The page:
A Downtown Indy Inc. program to train and employ at-risk veterans plans to triple its internship opportunities after receiving more than $1.8 million in grant funding from Lilly Endowment.
The Oakmont restaurant, bar to take vacant tavern space off Mass Ave
Two longtime friends in the restaurant business are teaming to create a concept in the former Krueger’s Tavern space featuring cuisine and décor designed to catch an Instagrammer’s eye.Read More
No signs of unrest downtown as Election Day comes and goes
No instances of widespread vandalism or property damage in the city’s core had been reported as of midnight and most streets near Monument Circle were generally quiet.Read More
More downtown business owners prepare for possible election violence
Nearly one dozen downtown Indianapolis buildings and businesses have boarded up their windows and glass doors for Election Day, even though local law enforcement leaders and downtown officials aren’t expecting demonstrations that could spark vandalism or looting.Read More
IBJ Podcast: Our CEO, Nate Feltman, talks about the need for a new vision for Indianapolis
Plus, Feltman provides an update on how IBJ is doing during the pandemic and what he sees as the news organization’s future.Read More
Some local museums and cultural institutions say they saw a bump in visitation over the weekend related to March Madness. Meanwhile, the attractions are playing up their basketball connections in a bid to attract visitors.
Hundreds of people—many of them in town for the Big Ten men’s and women’s tournaments—turned Georgia Street into a destination again, hitting the bars, riding scooters and listening to bands.
On Saturday, performances will take place downtown on Georgia Street, at Lugar Plaza and at Davlan Park in the Mass Ave neighborhood. Performances are also scheduled at the airport.
The Indiana Sports Corp. on Friday said it has received the grant to support ongoing beautification and programming efforts in downtown Indianapolis leading up to the NCAA Men’s Basketball Tournament in March.
Local restaurateur Terry Anthony said his goal is lure people back downtown and attract repeat customers. The Block opens Sunday in the historic Block Building.
Green District plans to take over the space on the southwest corner of Monument Circle that was previously occupied by Au Bon Pain.
The protesters carried signs and chanted as they marched along Meridian, Pennsylvania and Michigan streets, calling for justice for 21-year-old Dreasjon Reed.
The spinoff company, Red Technologies, is built around proprietary software that Spot launched in 2015 to help connect shippers, trucking companies and drivers for the purpose of freight brokering.
Sherry Seiwert spoke with IBJ recently about what her organization is doing to help the city bounce back.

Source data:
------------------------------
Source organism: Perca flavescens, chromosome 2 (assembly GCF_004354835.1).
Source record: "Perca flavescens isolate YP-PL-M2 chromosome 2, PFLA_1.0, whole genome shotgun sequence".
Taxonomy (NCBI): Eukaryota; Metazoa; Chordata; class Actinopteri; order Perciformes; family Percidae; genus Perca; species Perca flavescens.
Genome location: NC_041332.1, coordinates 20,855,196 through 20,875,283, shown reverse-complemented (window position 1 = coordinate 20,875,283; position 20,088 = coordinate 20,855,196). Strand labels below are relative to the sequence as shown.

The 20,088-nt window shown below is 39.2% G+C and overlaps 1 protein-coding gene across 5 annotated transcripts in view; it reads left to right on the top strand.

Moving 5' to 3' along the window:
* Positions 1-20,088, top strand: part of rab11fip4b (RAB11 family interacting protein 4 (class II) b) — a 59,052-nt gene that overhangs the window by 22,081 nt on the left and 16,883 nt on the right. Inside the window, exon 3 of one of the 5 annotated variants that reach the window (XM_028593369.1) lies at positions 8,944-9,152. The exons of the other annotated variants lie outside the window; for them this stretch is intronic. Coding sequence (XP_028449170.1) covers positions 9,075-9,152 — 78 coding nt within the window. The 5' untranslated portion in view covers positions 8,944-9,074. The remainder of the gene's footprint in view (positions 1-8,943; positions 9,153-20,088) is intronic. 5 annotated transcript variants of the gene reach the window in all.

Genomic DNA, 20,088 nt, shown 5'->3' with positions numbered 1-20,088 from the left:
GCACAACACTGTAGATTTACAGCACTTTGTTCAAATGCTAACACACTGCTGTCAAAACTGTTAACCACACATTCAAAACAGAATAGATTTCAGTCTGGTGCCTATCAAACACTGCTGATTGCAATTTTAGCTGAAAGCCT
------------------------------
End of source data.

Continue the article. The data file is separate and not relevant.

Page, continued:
The corner of Washington and Meridian streets has, of course, changed substantially over the years. But even in this photo, believed to have been taken in 1893, the intersection was a vibrant commercial corridor.
In addition, on Friday and again on Sept. 11, dozens of community leaders will spend the day cleaning and sprucing up the area.
The announcement comes after months of complaints from residents, workers and business owners that downtown has become unsafe following pandemic-related shutdowns and protests that turned violent earlier this summer.
The project, expected to cost as much as $550 million to construct, has been in the works for years as Kite and the city worked to reach an agreement.
IBJ reporters Samm Quinn and Anthony Schoettle spent a week talking with the leaders of downtown companies and learned that many are delaying plans to bring workers back to the office.
It could be months, or longer, before downtown bustles again with the office workers who help restaurants and other retailers thrive. And the wait might be a death knell for some of those retailers.
Organizers on Tuesday announced the formal launch of a business and community task force that will try to address issues facing downtown Indianapolis stemming from the pandemic and social unrest.
Host Mason King talks with Stadium Village Business Association President Erica Wells and Mayor Joe Hogsett’s chief of staff, Thomas Cook, about how the city can help downtown and downtown businesses rebuild after the one-two punch of coronavirus and riots.
The curfews were a reaction to violence, looting and vandalism that occurred downtown the previous weekend, following peaceful protests about racial inequality and police actions against African Americans.
We can and will address the concerns of citizens and business owners grappling with the damage to public and private spaces caused by last weekend’s violence. But we cannot do so without simultaneously wrestling, and besting, the historically tolerated race disparities that lie at the heart of that violence.